On Sunday, May 8, The University of Alabama School of Law hosted the 2022 Alabama Law Commencement Ceremony at Coleman Coliseum. During the celebration, the School of Law awarded Juris Doctor Degrees to 133 students—including four J.D. students who took joint degrees in Business Administration, Social Work, or Civil Engineering and seven J.D. students who also took an LL.M (Master of Laws Degree) in Taxation or Business Transactions. An additional 11 students were awarded LL.M degrees in Taxation or Business Transactions.
The commencement address was given by attorney, child advocate, and nationally renowned motivational speaker, Liz Huntley—author of the memoir More than a Bird, a story of how one can triumph in the face of adversity.
“This is just a stepping stone. It is not your final destination,” said Huntley. “You are the gatekeepers of liberty and justice. You have been given a gift—the gift and ability to think like a lawyer and serve so many. The question is, what are you going to do with what you have?”
Early in her speech, Huntley highlighted the uniqueness of the 2022 Commencement Ceremony—which fell on the 50th Anniversary of the graduation of the first Black Law students from the University of Alabama School of Law. In a historic moment in juxtaposition to the 50th Anniversary, Dean Mark E. Brandon, by resolution of the Board of Trustees of the University of Alabama System, presented civil rights pioneer and attorney Fred David Gray with an Honorary Doctor of Laws Degree.
Among the many notable civil rights icons Gray represented—including Rosa Parks and other plaintiffs in the Montgomery Bus Boycott, Dr. Martin Luther King, Jr., and participants in the Selma March—he successfully represented Vivian Malone and James Hood in their quest to enroll at The University of Alabama in 1963, playing an indispensable role in the legal desegregation of public education in Alabama and throughout the United States.
Despite being an Alabama native and holding true to a lifelong commitment to civil rights efforts in Alabama and in the South, Gray earned his Juris Doctorate from Case Western Reserve University School of Law in Cleveland, Ohio, because there wasn’t a law school in the state of Alabama at the time — including the University of Alabama — that would accept African American students. In fact, the State of Alabama would pay the tuition of Black students (including Mr. Gray) to study law elsewhere. Read more about the presentation of the honorary degree to Mr. Gray in this story.
For anyone who was unable to attend the graduation ceremony, a full video recording of the 2022 Alabama Law Commencement Ceremony is available on the Law School’s website.
TUSCALOOSA, Ala. – The University of Alabama presented civil rights pioneer and attorney Fred David Gray with an Honorary Doctor of Laws Degree during the School of Law commencement ceremony on May 8.
As one of the most prolific civil rights lawyers in the history of Alabama and the United States, Gray successfully represented Vivian Malone and James Hood in their quest to enroll at UA in 1963, playing an indispensable role in the legal desegregation of public education not only in Alabama, but throughout the United States. Among the many others whom he represented during his career were plaintiffs in the Montgomery Bus Boycott, Dr. Martin Luther King Jr., participants in the Selma March, and the participants and families in the Tuskegee Syphilis Study class-action lawsuit.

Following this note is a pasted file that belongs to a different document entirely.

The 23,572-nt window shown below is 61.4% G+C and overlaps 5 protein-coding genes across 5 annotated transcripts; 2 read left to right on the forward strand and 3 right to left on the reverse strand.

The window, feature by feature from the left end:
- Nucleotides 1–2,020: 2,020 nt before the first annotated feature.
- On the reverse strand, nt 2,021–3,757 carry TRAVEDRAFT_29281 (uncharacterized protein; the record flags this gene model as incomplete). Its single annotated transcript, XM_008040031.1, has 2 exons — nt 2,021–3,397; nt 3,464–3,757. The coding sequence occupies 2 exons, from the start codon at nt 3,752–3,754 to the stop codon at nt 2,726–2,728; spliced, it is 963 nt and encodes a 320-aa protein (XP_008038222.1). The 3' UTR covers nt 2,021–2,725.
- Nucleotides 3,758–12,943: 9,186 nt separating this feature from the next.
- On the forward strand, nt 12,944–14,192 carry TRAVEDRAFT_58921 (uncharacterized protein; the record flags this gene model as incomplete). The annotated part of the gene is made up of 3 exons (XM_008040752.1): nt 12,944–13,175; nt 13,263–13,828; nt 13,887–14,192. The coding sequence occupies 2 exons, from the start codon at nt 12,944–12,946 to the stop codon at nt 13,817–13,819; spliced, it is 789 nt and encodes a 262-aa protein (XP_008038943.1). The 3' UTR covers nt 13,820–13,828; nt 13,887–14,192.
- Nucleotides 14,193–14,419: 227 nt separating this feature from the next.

“I am honored, appreciative and humbled that The University of Alabama has conferred upon me today an Honorary Doctor of Laws Degree,” said Gray. “When I was growing up as a youngster in Montgomery, Alabama, the cradle of the confederacy, I knew little about The University of Alabama except it was a university for white people and African Americans were not permitted to attend. It has special meaning to me because when I filed the case of Vivian Malone vs. The University of Alabama, I never dreamed that 59 years later it would be honoring me as it is today. My only concern was opening the doors so African Americans could attend.”
Despite being an Alabama native and holding true to a lifelong commitment to civil rights efforts in Alabama and in the South, Gray earned his Juris Doctorate from Case Western Reserve University School of Law in Cleveland, Ohio, because there was no law school in the state of Alabama at the time — including UA — that would accept African American students.
“We are honored to commemorate Mr. Gray’s direct role in desegregating The University of Alabama and ushering in a new era for our law school,” said Mark E. Brandon, dean of the UA School of Law. “The significance of presenting this honorary degree to Mr. Gray today is amplified because this ceremony marks the 50th anniversary since Michael Figures, Booker Forte Jr. and Ronald E. Jackson became the first African American students to graduate from The University of Alabama School of Law.”
Gray was born in Montgomery in 1930. As a student at Alabama State University, he vowed to “destroy everything segregated [he] could find.” Upon graduating from Case Western Reserve University School of Law, Gray returned to Montgomery and worked as a preacher in the Churches of Christ and as a lawyer. He later served in the political arena and was one of the first two African American candidates elected to the Alabama Legislature since Reconstruction.
Gray has received numerous honors over the years and has held prominent leadership roles. From 1985 to 1986, he served as president of the National Bar Association. Gray was elected the first African American president of the Alabama State Bar in 2002. In 2006, he was honored with the William Robert Ming Advocacy Award by the NAACP.